The New York Times reviewed Feiffer’s latest book (a collection of his early Village Voice cartoons) yesterday. The good news is, it was on the cover, it was comics, and Feiffer is great (and a big influence on me). The bad news is, the review was written by someone who obviously doesn’t know much about the subject.
So I’ve written them the following Letter to the Editor. Don’t hold your breath seeing it in print:
To the Editors:
You wouldn’t assign the review of a political memoir to a writer who doesn’t know much about politics. You wouldn’t let a food writer tackle a history book. So why didn’t you respect Jules Feiffer’s collection of early cartoons (“The Explainers”) enough to get a person who knows a lot about political cartooning?
David Kamp’s review was favorable, and it ought to have been–“The Explainers” is a great collection of cartoons by a highly influential artist. He clearly did the best he could. But his attempt to fit Feiffer’s work into a broad cultural context was as embarrassing as watching Sarah Palin discuss foreign policy. He was clearly out of his depth–which ill serves your readers.
“You also detect portents of Art Spiegelman, Mark Alan Stamaty and the entire graphic novel genre,” Kamp writes. One can only wince. Hasn’t he been to the graphic novel section of a bookstore? There’s no such thing as a “graphic novel genre”–any more than there is a “newspaper genre.” Graphic novels are a printing format–perfect-bound books with comics in them; they’re novels and novellas and short strips and manga and alternative comix and war correspondency and superheroes and romance and, well, anything.
Anyway, Feiffer’s great influence isn’t on graphic novelists. His example launched scores of wordy, multi-panel cartoonists who work in the alternative weeklies–artists like Tom Tomorrow, Ruben Bolling, Lloyd Dangle and Tim Krieder (none of whose collections ever get reviewed in the Book Review)—as well as text-oriented comic strips from “Doonesbury” to “Bloom County.”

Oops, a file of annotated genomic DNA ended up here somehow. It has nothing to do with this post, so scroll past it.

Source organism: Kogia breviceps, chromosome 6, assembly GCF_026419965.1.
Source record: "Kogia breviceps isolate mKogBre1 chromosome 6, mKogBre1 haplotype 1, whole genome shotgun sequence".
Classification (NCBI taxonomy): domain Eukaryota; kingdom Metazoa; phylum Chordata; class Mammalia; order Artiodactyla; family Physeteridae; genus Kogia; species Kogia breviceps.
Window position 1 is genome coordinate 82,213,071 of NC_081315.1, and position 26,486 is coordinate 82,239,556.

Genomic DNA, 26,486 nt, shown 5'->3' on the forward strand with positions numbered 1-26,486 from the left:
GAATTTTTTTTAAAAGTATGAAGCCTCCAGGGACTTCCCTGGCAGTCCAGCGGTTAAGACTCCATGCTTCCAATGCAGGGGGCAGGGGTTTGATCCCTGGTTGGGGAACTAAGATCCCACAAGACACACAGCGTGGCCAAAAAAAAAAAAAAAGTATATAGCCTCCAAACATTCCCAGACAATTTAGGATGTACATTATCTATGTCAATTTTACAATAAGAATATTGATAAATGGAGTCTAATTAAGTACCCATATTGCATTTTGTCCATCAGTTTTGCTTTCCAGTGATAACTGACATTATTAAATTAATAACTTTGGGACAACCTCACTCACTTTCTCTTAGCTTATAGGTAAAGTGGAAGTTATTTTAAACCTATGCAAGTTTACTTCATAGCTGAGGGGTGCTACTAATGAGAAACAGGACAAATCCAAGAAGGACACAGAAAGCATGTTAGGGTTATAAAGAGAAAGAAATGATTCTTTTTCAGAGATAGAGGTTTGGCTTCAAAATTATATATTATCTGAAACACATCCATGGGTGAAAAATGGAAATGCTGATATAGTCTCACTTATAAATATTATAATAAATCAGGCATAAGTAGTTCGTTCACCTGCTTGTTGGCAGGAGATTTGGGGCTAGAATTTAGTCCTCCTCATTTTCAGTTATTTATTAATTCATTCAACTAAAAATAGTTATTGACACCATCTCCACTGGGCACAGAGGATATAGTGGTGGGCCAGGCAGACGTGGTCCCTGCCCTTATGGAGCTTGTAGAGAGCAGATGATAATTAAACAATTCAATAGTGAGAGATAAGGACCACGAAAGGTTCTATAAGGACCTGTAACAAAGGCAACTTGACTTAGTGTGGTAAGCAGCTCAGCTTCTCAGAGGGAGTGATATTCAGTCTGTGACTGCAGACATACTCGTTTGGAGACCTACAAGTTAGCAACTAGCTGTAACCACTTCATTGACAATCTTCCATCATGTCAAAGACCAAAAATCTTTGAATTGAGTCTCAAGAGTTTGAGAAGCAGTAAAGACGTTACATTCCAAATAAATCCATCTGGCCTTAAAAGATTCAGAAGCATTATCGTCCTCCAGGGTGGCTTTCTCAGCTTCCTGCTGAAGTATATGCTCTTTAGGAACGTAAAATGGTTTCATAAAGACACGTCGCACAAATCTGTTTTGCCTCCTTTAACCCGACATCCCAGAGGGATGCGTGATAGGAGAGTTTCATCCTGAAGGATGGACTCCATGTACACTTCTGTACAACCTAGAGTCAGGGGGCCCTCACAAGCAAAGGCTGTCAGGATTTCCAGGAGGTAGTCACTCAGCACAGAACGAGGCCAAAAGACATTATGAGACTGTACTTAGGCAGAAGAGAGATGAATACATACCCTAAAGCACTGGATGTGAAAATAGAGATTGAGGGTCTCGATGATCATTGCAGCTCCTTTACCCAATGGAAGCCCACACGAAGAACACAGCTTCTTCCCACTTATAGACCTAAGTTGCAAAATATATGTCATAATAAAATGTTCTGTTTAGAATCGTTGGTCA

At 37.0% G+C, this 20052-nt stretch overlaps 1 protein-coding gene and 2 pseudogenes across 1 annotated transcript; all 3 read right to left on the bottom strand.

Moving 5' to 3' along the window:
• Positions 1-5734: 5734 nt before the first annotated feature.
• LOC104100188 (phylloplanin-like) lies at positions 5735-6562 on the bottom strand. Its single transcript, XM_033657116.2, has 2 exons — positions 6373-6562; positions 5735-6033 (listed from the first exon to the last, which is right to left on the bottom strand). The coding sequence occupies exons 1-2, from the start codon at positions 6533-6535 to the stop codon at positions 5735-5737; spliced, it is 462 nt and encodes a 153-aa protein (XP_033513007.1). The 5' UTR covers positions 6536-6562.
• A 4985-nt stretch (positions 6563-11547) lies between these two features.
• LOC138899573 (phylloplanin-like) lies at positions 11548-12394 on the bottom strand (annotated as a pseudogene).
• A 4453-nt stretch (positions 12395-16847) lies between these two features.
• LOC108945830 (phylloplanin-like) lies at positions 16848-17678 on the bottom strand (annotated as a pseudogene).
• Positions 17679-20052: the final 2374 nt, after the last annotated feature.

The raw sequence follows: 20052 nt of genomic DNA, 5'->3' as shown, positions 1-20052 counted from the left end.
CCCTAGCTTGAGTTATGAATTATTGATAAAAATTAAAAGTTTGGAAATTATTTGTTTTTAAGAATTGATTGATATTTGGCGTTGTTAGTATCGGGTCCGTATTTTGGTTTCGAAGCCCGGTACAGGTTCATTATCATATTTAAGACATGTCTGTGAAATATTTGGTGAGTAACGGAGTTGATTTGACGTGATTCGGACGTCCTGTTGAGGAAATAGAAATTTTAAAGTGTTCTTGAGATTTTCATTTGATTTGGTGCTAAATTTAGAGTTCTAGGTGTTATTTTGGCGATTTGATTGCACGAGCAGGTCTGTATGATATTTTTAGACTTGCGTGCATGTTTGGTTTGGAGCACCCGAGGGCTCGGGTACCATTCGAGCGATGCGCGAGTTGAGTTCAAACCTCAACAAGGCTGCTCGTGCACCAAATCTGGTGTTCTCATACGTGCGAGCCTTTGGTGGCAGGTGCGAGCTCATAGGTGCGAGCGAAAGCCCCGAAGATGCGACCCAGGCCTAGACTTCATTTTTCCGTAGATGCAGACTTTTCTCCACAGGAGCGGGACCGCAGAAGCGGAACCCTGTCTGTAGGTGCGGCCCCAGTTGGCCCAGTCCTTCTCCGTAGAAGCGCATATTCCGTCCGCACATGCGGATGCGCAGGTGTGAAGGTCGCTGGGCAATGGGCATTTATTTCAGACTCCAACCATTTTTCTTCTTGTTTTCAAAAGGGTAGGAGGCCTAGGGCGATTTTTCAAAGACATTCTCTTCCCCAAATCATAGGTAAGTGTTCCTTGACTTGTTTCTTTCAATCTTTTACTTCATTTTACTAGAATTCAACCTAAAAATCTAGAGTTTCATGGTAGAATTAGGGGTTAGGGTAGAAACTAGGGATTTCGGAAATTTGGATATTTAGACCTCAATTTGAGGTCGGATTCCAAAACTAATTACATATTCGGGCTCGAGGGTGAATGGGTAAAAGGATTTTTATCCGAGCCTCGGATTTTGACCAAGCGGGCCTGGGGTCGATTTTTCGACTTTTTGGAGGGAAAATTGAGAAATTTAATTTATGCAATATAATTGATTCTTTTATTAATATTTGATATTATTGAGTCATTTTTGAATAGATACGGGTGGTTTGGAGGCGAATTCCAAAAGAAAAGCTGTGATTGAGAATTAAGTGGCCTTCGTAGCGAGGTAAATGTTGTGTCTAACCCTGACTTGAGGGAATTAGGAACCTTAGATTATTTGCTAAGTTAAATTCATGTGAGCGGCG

Let me give you a hint. When a reviewer spends two-thirds of the word count paraphrasing and quoting a book’s intro, it’s a hint that he or she doesn’t know what the hell he or she is talking about.
There are a number of fine academics who specialize in the field of political cartooning. For that matter, there are a number of working political cartoonists who–like Feiffer–are superb writers. Why not ask one to review political cartoon books for you?
Contempt for the profession of political cartooning appears to be accelerating at The Times. First is the fact that you’re one of the few big-city daily newspapers that doesn’t employ a staff cartoonist (or two) for your editorial pages. It isn’t lost on cartoonists or their millions of fans that, if every paper followed The Times’ dismal example, there wouldn’t be any Feiffers.
Earlier this year, when The New Yorker’s cover of the Obamas’ “fist bump” sparked controversy, your reporter interviewed late-night comics and comedians. You didn’t bother to interview a single political cartoonist–you know, someone who actually knows about political cartoons. “The Week of Review,” which before 9/11 was a national showcase of some of the nation’s more interesting political cartoons, has been shrunk down, degraded to one-panel “Laugh Lines” presented next to gags by, again, late-night TV comedians.
If there is no place for serious-minded political art in the pages of The Times, how about serious book criticism?
President, Association of American Editorial Cartoonists